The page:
Poems: Index

(a list of special poems)

Poem: Book Borrower by Robert Service
An expression of fury about people who borrow books and either mistreat them or fail to return them.
Poem: Dulce et Decorum Est
A World War I poem that asks if it is truly sweet and fitting to die for one's country.
Poem: I have a Rendezvous with Death by Alan Seeger
Another World War I poem that expresses the expectancy of the poet that he will be meeting death by the time Spring comes again.
Poem: I Met the Master Face to Face by Lorrie Cline
Going from a worldly life to a spiritual awakening with a vision of meeting God.
Poem: If by Rudyard Kipling
If is a well-known poem that challenges us to use "self control" and "character development" if we want to be mature.
Poem: Invictus by William Ernest Henley
Invictus is a poem that urges us to be responsible for our own destiny in life.
Poem: Thanatopsis by William Cullen Bryant
A poet who is expressing his thoughts about death which is the fate of every human being.
Poem: The Blind Men and the Elephant by John Godfrey Saxe
A popular poem about the differences of perceptions regarding an elephant as expressed by six blind men.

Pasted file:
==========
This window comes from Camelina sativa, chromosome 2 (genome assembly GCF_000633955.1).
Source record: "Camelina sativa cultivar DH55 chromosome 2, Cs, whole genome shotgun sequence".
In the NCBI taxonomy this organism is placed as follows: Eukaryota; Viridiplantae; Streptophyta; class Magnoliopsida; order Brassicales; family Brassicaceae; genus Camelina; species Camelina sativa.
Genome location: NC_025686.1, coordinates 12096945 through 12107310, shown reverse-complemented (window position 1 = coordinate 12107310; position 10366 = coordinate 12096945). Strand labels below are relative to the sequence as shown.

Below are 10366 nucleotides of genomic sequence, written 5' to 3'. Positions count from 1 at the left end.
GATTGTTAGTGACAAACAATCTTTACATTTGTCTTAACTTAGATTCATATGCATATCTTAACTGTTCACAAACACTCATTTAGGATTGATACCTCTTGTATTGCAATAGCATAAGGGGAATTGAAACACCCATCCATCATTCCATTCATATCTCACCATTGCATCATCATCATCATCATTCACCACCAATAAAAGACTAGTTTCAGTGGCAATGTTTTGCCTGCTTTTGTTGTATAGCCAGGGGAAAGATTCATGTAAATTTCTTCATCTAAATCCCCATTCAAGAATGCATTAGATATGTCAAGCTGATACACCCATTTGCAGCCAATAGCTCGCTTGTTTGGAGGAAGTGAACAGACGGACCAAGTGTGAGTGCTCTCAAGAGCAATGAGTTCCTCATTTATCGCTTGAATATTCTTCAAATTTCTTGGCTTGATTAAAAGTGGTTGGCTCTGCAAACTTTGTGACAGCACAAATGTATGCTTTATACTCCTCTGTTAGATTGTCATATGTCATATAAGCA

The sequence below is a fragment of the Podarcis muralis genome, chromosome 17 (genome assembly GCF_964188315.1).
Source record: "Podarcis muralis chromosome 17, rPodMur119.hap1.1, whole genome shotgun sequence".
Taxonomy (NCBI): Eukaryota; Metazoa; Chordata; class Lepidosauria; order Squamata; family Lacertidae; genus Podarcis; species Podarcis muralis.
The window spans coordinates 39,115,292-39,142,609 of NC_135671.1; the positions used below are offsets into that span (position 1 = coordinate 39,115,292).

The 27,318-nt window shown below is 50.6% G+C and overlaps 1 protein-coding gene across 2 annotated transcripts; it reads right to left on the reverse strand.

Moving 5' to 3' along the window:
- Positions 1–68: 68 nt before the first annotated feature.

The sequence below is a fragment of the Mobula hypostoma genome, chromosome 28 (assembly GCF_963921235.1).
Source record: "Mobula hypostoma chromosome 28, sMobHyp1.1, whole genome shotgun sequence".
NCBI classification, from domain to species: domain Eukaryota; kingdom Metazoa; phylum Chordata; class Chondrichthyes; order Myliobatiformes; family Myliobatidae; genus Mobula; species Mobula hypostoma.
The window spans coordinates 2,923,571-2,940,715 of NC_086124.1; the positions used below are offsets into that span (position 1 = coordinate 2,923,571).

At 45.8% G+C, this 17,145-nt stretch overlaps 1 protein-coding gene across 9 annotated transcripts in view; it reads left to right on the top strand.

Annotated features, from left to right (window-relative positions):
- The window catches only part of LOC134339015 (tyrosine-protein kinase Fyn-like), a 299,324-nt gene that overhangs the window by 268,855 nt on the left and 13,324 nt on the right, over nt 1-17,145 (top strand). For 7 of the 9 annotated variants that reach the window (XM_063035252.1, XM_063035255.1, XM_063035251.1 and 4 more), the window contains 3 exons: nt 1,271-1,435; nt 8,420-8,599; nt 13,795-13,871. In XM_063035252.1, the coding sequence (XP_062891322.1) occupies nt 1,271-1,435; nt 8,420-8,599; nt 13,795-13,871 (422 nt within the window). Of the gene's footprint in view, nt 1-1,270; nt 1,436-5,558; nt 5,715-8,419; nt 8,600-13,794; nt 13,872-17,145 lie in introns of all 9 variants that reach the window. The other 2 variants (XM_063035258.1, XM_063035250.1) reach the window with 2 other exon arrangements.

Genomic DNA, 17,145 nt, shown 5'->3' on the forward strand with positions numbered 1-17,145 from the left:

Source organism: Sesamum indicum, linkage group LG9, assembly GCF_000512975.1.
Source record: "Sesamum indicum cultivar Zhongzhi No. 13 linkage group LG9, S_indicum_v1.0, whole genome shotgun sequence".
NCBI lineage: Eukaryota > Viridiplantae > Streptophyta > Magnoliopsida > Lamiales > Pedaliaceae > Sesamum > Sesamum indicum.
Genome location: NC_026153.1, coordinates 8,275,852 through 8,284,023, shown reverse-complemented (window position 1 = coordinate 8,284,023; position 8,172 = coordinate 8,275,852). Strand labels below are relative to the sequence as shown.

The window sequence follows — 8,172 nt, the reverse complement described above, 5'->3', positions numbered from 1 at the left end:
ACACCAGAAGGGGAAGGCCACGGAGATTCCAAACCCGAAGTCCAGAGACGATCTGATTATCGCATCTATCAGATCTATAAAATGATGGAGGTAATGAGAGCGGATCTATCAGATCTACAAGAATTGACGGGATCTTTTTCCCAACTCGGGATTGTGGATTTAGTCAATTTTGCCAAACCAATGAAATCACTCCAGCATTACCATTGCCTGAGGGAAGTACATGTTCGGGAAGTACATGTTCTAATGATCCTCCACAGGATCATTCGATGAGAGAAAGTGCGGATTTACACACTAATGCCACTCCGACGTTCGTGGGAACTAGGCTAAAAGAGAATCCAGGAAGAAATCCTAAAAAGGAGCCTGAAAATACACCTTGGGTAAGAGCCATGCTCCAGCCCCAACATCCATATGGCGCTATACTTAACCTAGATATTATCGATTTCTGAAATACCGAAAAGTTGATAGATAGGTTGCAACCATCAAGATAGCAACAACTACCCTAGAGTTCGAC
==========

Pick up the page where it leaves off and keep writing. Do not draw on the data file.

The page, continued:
Poem: The Cremation of Sam McGee by Robert Service
A poem that describes how Sam McGee finally found physical relief from his painful frigid condition.
Poem: The Man Who Thinks He Can by Walter D. Wintle
A description of positive thinking and what it can do to help a person achieve his/her objective.
Poem: The Raven by Edgar Allan Poe
A classical poem about a raven which keeps uttering the words: "Nevermore".
Poem: The Road Not Taken by Robert Frost
A famous poem which is often quoted is Robert Frost's "The Road not Taken" which indicates that we must make choices in life even if the decision is not what we anticipated.
Poem: Trees by Joyce Kilmer
Presenting a special fondness for trees as gifts from God.
Poem: Words by Robert Service
Expressing a special fondness for words even as a castaway on an island.
Poems: Richard Cory and The Rich Man
Two poems that refer to wealthy people with a twist. See "Richard Cory" and "The Rich Man" for two poems with surprising conclusions.